ACL reconstructions are among the most common sports medicine procedures performed in the United States, numbering about 100,000 each year according to the CDC.
The ACL, anterior cruciate ligament, is essential to knee stabilization, and is one of the most common knee injuries among athletes. Although not all ACL injuries require surgery, ACL reconstruction is a common procedure used to repair the ligament and stabilize the knee when surgery is indicated.
An ACL tear is a common knee injury, especially in sports like skiing, basketball, soccer, and football. A full ACL tear cannot heal on its own, and almost always these injuries must be repaired surgically. If you are facing ACL reconstruction surgery, you may be researching your treatment options.
In 2019, the American Academy of Pediatrics (AAP) recommended “plyometric and strengthening exercises to reduce young athletes' risks of being injured, and encourages coaches and school sports programs to learn about the benefits of this kind of neuromuscular training.”
Knee pain may be experienced by young and old alike and is one of the most common reasons to see an orthopedic doctor. That’s because your knee is one of the largest weight bearing joints and consists of several moving parts. Because of its complexity and functioning, knee injuries are a common occurrence
Knee pain is probably one of the most common reasons to visit an orthopedic doctor. The knee is not just a simple hinge joint; it also allows for some degree of twisting and rotatory motion. To perform such complex movements while supporting the body's entire weight increases the risk of injury, which manifests as knee pain. Due to these movements, this joint is vulnerable to many ailments, of which knee osteoarthritis is prevalent. It causes joint pain and stiffness and gradual wear and tear of joint cartilage, leading to disability.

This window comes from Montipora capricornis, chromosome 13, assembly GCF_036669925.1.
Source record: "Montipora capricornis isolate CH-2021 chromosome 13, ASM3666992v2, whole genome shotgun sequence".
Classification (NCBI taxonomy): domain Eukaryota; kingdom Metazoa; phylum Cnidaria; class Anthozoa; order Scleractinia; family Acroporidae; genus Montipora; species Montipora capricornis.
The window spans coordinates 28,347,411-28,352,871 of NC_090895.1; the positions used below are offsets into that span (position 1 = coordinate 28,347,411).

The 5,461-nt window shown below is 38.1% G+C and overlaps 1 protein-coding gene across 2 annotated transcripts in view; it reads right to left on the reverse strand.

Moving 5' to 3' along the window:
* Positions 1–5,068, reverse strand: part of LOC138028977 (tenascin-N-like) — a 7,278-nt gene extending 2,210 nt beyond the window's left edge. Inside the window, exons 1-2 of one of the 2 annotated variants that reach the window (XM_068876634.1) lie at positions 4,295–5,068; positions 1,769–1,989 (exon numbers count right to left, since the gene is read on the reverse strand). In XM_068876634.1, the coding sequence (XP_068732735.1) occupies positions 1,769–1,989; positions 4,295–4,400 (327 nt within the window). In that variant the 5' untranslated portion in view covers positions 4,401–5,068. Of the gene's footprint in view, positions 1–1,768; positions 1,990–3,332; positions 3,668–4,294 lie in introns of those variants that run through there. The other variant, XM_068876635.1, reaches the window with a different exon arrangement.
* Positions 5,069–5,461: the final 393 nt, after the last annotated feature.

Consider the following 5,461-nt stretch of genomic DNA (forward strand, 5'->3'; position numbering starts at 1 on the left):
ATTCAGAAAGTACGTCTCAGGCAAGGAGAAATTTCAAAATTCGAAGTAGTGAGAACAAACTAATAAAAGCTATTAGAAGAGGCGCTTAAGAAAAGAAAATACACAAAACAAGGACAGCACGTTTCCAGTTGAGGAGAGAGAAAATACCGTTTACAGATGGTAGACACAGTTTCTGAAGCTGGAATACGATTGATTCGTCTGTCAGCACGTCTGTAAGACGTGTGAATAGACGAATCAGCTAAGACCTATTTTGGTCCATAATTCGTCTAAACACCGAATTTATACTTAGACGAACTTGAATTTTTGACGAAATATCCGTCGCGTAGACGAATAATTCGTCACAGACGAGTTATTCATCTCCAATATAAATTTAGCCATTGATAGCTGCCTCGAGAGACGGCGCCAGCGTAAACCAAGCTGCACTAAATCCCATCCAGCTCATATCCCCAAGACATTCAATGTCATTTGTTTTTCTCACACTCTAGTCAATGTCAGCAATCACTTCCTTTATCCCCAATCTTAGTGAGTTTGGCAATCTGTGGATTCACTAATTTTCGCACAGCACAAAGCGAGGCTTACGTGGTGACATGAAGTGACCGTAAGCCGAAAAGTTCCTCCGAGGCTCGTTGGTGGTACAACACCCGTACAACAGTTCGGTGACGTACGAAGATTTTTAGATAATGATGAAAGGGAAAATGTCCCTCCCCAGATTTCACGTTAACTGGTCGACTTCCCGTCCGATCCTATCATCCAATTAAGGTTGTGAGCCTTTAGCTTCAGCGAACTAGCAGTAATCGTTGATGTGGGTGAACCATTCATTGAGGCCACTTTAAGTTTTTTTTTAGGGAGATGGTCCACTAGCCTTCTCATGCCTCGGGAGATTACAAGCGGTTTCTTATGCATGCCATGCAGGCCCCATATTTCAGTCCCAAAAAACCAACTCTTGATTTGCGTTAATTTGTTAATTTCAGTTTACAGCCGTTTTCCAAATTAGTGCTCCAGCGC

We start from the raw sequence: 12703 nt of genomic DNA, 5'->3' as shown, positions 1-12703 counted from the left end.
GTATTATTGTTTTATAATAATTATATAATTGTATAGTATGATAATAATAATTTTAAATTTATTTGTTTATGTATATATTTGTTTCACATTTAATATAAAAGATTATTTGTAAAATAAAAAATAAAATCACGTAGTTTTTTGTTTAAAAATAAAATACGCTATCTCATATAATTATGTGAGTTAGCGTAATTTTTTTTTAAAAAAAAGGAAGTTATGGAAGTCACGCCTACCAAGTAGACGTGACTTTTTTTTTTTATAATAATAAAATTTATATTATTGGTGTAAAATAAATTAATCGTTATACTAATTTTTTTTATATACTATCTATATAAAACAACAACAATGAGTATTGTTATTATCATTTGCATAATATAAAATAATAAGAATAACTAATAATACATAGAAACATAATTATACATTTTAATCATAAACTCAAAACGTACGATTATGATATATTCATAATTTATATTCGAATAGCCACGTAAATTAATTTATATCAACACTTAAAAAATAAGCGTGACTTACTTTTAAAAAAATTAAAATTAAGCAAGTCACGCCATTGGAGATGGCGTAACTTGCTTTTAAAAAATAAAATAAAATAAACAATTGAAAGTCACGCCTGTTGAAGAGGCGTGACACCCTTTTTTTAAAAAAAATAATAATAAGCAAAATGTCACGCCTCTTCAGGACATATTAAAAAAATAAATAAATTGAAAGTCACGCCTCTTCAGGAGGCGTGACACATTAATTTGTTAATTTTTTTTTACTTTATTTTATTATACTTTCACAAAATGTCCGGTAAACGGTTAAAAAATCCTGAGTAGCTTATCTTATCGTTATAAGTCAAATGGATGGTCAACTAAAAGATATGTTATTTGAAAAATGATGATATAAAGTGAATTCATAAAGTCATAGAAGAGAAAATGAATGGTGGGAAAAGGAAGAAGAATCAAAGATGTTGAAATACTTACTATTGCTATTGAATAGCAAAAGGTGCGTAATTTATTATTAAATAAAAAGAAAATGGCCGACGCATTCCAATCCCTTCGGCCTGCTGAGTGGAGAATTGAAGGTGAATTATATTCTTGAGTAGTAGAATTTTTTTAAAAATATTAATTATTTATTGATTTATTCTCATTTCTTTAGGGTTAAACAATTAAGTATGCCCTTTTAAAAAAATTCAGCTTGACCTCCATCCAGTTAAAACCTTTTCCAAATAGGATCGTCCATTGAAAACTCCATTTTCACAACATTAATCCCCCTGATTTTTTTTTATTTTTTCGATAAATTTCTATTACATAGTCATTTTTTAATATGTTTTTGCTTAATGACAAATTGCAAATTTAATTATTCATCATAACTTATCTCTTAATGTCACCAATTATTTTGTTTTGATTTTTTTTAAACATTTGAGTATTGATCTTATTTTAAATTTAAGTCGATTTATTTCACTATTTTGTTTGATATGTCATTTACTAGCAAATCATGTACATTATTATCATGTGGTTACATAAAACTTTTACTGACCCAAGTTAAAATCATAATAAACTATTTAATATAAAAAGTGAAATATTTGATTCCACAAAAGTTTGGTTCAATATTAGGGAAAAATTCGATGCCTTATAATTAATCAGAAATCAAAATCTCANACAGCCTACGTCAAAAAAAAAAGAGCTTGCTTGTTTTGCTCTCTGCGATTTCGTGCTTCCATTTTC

Cartilage allows a joint to glide smoothly and acts as a cushion between bony structures. Sports injuries can take a toll on the body’s cartilage, especially in high impact sports, like football. As we age, our cartilage is susceptible to wear and tear and damaged from injury. Depending on the severity of your injury, a cartilage transplant might be a good treatment option.
Your knee is one of the largest weight-bearing joints in the body. It is supported by an intricate network of ligaments and tendons as well as shock-absorbing cartilage. If any one of these structures isn’t functioning as it is supposed to, you could be in for a world of pain.
An anterior cruciate ligament (ACL) tear is one of the most dreaded injuries in sports and athletics. Once an ACL tear has occurred, the knee becomes unstable and weak. Complete recovery from this type of an injury could take anywhere from 6 to 12 months.
Young athletes participating in contact sports like soccer, football, volleyball, and hockey are more prone to certain injuries like a meniscus tear. With a meniscus tear, there may be swelling and pain in the knee, a popping sensation during the injury, difficulty bending and straightening the leg, and a tendency for the knee to get stuck or locked up.
Over the last few years, there has been considerable interest in the use of orthobiologics for joint preservation among both physicians and patients alike. Due to their significant regenerative potential, orthobiologics have demonstrated very promising short-term results. Let’s consider how your aching or injured joints may be preserved with orthobiologics.